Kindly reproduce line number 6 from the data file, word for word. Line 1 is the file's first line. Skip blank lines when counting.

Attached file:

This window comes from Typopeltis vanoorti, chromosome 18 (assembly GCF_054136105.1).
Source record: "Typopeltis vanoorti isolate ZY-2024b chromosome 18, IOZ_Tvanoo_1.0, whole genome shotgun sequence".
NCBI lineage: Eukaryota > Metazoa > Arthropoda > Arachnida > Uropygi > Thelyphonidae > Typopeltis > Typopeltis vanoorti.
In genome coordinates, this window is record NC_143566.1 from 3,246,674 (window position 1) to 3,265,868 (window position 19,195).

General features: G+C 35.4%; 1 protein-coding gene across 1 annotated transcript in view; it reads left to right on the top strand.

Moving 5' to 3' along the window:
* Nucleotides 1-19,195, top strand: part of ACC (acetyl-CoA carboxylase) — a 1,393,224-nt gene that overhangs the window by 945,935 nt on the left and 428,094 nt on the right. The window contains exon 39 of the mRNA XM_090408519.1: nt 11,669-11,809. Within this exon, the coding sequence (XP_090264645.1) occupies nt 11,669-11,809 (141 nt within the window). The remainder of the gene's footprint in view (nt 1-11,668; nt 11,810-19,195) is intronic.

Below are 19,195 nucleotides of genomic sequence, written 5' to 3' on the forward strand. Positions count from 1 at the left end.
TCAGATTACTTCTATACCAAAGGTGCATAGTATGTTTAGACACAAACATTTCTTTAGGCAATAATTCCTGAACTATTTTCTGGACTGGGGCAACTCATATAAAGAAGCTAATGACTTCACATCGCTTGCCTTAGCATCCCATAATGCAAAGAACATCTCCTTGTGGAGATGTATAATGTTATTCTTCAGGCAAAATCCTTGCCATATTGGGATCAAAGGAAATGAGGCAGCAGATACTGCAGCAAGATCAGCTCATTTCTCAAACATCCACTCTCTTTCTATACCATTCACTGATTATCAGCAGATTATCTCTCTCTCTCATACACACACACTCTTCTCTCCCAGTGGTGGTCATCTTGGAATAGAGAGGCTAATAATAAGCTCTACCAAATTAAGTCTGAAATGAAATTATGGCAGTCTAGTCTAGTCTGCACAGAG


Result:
Moving 5' to 3' along the window: